Boston Bruins

  • Last year, it took the Bruins almost half a season for a second-line center to emerge.

    Even then, the player they landed on (Erik Haula) as the optimal fit between David Pastrnak and Taylor Hall, had his limitations as a consistent scoring threat. But if Wednesday was any indication of what’s to come, this Bruins team won’t have to worry about any limitations with their second line so long as David Krejci is at pivot.

    Back on NHL ice for the first time since the 2021 Stanley Cup Playoffs, the 36-year-old Krejci came through with a much-needed insurance marker late in the third period, and added two helpers in what finished as a 5-2 Bruins win. Krejci’s production was quite literally the difference between a blowout victory and a tied game through 60 minutes of play.

    “It’s gonna be different for him. It’s obviously different coming from big ice [in Europe] to small [in the NHL],” Pastrnak said of Krejci’s return. “He’s only going to get better, and he already looks pretty good to me.”

    The benefit of that, not only for the Bruins’ second line but for the B’s roster as a whole, cannot be understated.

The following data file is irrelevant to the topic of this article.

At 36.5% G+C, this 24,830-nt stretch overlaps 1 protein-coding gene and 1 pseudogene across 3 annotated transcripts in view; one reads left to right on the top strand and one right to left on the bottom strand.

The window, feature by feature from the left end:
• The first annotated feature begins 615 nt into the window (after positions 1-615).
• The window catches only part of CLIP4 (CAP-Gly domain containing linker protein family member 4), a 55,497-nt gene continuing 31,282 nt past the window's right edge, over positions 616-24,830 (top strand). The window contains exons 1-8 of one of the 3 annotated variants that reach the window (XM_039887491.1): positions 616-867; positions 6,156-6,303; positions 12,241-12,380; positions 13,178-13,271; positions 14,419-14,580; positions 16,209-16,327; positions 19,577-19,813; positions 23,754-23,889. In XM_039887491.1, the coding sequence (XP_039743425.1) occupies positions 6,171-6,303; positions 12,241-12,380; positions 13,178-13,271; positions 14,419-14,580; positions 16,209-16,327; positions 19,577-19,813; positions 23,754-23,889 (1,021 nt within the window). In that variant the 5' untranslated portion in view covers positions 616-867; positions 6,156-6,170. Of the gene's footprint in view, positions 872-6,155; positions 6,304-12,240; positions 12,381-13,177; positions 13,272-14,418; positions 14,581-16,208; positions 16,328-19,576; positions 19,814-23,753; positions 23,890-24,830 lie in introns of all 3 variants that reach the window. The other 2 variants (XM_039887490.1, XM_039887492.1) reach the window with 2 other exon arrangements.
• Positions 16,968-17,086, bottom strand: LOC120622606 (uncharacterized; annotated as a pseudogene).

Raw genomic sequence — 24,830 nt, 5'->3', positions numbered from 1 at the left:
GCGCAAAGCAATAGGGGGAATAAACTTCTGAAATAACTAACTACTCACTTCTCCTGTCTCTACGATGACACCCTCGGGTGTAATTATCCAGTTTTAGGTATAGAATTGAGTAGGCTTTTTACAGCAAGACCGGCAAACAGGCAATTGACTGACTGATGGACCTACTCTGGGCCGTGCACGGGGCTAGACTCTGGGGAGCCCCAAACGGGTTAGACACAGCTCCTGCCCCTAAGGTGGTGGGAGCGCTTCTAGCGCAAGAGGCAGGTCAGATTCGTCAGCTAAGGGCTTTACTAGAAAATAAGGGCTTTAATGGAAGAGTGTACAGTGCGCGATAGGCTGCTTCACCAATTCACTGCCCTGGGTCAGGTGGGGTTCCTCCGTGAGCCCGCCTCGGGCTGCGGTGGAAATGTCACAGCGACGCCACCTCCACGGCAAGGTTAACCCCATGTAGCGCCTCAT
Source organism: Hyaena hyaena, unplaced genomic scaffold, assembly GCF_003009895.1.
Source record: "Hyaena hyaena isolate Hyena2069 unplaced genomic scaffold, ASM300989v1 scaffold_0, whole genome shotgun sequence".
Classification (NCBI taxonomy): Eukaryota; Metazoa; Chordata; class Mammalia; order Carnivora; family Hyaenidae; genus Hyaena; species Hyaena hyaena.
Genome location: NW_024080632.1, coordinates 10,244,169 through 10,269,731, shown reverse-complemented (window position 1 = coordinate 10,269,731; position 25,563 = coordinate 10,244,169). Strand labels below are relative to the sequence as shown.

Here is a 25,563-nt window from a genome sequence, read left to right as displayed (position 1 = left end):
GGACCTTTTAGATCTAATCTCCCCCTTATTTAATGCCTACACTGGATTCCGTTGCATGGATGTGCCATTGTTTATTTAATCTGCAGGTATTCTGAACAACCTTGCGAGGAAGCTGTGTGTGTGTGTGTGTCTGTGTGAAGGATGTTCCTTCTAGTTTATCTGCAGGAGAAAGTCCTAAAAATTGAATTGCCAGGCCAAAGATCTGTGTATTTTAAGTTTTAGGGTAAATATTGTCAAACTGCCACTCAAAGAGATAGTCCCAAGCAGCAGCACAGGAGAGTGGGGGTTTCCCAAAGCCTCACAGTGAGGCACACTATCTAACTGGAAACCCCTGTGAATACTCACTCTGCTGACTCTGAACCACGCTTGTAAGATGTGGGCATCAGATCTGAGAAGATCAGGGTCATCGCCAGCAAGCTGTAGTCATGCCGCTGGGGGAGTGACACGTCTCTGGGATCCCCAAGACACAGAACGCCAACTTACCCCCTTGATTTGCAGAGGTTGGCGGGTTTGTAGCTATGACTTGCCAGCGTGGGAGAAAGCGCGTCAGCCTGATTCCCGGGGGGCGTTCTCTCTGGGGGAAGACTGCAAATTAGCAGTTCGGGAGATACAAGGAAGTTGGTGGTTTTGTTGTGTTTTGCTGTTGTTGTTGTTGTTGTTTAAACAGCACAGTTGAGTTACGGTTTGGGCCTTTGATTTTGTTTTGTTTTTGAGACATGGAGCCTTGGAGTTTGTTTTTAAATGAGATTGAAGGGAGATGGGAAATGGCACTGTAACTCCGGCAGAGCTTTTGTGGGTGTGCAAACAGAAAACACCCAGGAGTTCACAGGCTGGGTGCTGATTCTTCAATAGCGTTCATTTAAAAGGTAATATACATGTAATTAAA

Deployed for a staggering four minutes more than the next-closest trio at five-on-five, the Krejci line, flanked by Pastrnak and Pavel Zacha for an ‘All Czechia’ line, the Zacha-Krejci-Pastrnak trio finished the night with a team-leading 54.55 corsi-for percentage, and were on the ice for an 8-7 scoring chance advantage. The trio also ate up offensive-zone minutes again and again, proving to be Jim Montgomery’s go-to grouping with the Bruins out there hunting for goals.

    It was a continuation of the preseason in that respect, too, as Krejci-Pastrnak simply danced around the offensive zone, with a bevy of spin-o-ramas and no-look passes that put Capitals netminder Darcy Kuemper in a torture chamber.

    And what you saw was a proper trickle-down effect that played to the strength of Boston’s others lines.

    The Bruins didn’t ask Patrice Bergeron to everything on Opening Night (not that he couldn’t, of course), and the Bruins were able to ice their third and fourth lines as energy lines with a focus on utilizing their speed (Jakub Lauko on line four) and wearing down the Capital defense with extended possession time (the third line with A.J. Greer to the left of Charlie Coyle and Craig Smith). It provided the grind the Bruins needed to wind Washington’s defense, and really leave it up to the Capitals’ forwards to do everything to put a potential comeback on the table.

    “I think it’s an important start for the whole group,” Pastrnak, who finished with a game-high four points, admitted after the win. “It’s good for us to win these kind of games when we are short a couple of key players.”